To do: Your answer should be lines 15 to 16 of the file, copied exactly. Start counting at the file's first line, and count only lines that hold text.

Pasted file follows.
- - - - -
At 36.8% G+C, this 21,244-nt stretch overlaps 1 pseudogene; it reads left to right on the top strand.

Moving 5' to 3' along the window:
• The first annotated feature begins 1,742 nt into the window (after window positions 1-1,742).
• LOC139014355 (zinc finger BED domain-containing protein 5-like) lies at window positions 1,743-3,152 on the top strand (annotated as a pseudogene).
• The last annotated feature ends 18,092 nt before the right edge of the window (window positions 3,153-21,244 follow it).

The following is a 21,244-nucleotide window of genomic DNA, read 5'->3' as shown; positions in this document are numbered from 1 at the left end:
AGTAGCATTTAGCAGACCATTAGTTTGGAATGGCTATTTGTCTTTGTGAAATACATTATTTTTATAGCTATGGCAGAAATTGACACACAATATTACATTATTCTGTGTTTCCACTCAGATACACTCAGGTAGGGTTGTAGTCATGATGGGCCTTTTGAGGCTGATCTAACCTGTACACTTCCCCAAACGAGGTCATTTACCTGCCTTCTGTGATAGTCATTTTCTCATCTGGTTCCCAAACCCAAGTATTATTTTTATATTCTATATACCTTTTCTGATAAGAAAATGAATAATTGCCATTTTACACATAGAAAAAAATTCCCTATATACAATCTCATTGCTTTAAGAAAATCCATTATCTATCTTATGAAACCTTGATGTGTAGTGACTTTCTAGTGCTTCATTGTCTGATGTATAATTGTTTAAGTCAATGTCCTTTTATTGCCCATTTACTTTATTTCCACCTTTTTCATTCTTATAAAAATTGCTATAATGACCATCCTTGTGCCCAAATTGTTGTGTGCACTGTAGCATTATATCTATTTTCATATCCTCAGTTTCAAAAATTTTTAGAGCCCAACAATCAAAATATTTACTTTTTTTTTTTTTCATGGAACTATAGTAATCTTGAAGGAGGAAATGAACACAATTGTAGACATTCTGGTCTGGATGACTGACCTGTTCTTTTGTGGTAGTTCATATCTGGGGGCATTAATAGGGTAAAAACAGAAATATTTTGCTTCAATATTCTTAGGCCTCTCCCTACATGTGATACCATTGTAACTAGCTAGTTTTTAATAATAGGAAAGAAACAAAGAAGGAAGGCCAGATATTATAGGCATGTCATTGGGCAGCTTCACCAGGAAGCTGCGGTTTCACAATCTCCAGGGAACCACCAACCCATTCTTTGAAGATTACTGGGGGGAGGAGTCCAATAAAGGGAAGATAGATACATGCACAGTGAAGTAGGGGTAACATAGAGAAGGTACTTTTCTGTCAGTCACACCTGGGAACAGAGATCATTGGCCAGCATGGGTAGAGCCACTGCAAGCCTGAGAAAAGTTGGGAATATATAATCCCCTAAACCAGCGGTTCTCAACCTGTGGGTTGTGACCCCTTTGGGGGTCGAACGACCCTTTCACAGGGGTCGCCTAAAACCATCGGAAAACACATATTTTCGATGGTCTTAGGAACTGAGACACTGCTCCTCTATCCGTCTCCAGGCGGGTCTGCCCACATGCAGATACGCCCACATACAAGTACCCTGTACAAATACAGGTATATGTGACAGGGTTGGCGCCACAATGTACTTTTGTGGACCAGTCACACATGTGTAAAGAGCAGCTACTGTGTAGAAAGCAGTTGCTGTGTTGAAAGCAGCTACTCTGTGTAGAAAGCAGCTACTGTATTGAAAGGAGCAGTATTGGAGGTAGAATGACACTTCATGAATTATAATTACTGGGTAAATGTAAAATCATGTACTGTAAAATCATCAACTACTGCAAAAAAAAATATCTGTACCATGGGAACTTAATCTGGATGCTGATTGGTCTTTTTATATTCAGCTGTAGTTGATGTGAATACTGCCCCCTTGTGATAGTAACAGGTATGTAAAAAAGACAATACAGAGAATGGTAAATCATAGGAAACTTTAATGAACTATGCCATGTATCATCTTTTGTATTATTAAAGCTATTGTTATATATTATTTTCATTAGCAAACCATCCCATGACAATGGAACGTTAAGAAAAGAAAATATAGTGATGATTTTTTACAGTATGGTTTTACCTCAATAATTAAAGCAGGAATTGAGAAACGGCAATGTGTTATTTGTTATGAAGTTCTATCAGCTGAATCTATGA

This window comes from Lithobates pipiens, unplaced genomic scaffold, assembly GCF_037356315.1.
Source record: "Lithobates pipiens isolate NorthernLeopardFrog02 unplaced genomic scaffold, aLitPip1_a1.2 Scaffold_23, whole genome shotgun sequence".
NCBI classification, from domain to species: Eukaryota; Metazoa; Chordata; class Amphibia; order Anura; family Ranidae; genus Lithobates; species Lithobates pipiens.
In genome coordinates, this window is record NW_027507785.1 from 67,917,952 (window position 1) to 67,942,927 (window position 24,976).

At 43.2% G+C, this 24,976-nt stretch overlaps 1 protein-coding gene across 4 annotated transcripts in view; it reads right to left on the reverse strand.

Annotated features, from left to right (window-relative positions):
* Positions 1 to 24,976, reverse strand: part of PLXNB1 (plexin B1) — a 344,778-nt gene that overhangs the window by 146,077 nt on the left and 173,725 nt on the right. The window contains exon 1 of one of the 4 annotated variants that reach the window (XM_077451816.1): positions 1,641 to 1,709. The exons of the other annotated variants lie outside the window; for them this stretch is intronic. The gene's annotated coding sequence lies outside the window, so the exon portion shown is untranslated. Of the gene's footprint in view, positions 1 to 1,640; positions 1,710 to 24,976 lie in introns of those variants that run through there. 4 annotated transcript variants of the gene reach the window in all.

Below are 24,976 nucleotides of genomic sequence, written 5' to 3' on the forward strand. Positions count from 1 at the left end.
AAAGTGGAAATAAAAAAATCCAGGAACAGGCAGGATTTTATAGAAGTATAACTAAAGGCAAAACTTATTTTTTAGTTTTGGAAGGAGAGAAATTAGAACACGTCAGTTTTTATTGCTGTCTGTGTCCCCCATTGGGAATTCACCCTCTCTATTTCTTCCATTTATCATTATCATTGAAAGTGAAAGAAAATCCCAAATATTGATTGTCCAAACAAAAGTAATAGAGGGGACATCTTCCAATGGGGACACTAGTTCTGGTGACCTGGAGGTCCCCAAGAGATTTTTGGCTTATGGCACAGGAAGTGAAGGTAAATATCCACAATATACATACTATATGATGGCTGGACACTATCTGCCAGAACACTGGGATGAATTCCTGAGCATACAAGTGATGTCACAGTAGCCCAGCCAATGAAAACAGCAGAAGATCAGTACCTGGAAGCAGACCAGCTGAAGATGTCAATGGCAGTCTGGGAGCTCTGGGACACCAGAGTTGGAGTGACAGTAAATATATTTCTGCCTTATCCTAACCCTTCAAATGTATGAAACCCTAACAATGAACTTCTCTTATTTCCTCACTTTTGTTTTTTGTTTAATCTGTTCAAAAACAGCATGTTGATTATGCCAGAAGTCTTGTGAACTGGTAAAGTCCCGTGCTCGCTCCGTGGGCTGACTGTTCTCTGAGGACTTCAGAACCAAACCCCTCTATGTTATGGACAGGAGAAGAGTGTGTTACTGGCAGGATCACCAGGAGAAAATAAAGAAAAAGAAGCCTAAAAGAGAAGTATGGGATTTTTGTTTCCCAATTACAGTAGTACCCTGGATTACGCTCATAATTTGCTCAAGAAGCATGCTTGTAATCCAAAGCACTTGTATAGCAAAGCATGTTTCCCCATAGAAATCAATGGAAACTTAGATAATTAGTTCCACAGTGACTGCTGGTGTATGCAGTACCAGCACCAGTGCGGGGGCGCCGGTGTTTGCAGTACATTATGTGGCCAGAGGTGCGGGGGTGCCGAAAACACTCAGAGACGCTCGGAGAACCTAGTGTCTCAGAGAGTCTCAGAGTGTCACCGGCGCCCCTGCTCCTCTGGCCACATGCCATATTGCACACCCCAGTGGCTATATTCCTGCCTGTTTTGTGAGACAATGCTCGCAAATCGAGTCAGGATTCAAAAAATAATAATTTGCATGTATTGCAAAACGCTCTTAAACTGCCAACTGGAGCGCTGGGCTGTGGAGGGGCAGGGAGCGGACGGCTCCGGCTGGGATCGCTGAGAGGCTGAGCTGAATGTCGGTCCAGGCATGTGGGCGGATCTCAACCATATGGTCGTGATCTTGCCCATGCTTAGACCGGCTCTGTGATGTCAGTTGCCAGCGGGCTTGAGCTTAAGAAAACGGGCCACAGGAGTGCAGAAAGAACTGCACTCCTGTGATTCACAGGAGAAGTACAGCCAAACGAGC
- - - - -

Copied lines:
Below are 24,976 nucleotides of genomic sequence, written 5' to 3' on the forward strand. Positions count from 1 at the left end.
AAAGTGGAAATAAAAAAATCCAGGAACAGGCAGGATTTTATAGAAGTATAACTAAAGGCAAAACTTATTTTTTAGTTTTGGAAGGAGAGAAATTAGAACACGTCAGTTTTTATTGCTGTCTGTGTCCCCCATTGGGAATTCACCCTCTCTATTTCTTCCATTTATCATTATCATTGAAAGTGAAAGAAAATCCCAAATATTGATTGTCCAAACAAAAGTAATAGAGGGGACATCTTCCAATGGGGACACTAGTTCTGGTGACCTGGAGGTCCCCAAGAGATTTTTGGCTTATGGCACAGGAAGTGAAGGTAAATATCCACAATATACATACTATATGATGGCTGGACACTATCTGCCAGAACACTGGGATGAATTCCTGAGCATACAAGTGATGTCACAGTAGCCCAGCCAATGAAAACAGCAGAAGATCAGTACCTGGAAGCAGACCAGCTGAAGATGTCAATGGCAGTCTGGGAGCTCTGGGACACCAGAGTTGGAGTGACAGTAAATATATTTCTGCCTTATCCTAACCCTTCAAATGTATGAAACCCTAACAATGAACTTCTCTTATTTCCTCACTTTTGTTTTTTGTTTAATCTGTTCAAAAACAGCATGTTGATTATGCCAGAAGTCTTGTGAACTGGTAAAGTCCCGTGCTCGCTCCGTGGGCTGACTGTTCTCTGAGGACTTCAGAACCAAACCCCTCTATGTTATGGACAGGAGAAGAGTGTGTTACTGGCAGGATCACCAGGAGAAAATAAAGAAAAAGAAGCCTAAAAGAGAAGTATGGGATTTTTGTTTCCCAATTACAGTAGTACCCTGGATTACGCTCATAATTTGCTCAAGAAGCATGCTTGTAATCCAAAGCACTTGTATAGCAAAGCATGTTTCCCCATAGAAATCAATGGAAACTTAGATAATTAGTTCCACAGTGACTGCTGGTGTATGCAGTACCAGCACCAGTGCGGGGGCGCCGGTGTTTGCAGTACATTATGTGGCCAGAGGTGCGGGGGTGCCGAAAACACTCAGAGACGCTCGGAGAACCTAGTGTCTCAGAGAGTCTCAGAGTGTCACCGGCGCCCCTGCTCCTCTGGCCACATGCCATATTGCACACCCCAGTGGCTATATTCCTGCCTGTTTTGTGAGACAATGCTCGCAAATCGAGTCAGGATTCAAAAAATAATAATTTGCATGTATTGCAAAACGCTCTTAAACTGCCAACTGGAGCGCTGGGCTGTGGAGGGGCAGGGAGCGGACGGCTCCGGCTGGGATCGCTGAGAGGCTGAGCTGAATGTCGGTCCAGGCATGTGGGCGGATCTCAACCATATGGTCGTGATCTTGCCCATGCTTAGACCGGCTCTGTGATGTCAGTTGCCAGCGGGCTTGAGCTTAAGAAAACGGGCCACAGGAGTGCAGAAAGAACTGCACTCCTGTGATTCACAGGAGAAGTACAGCCAAACGAGC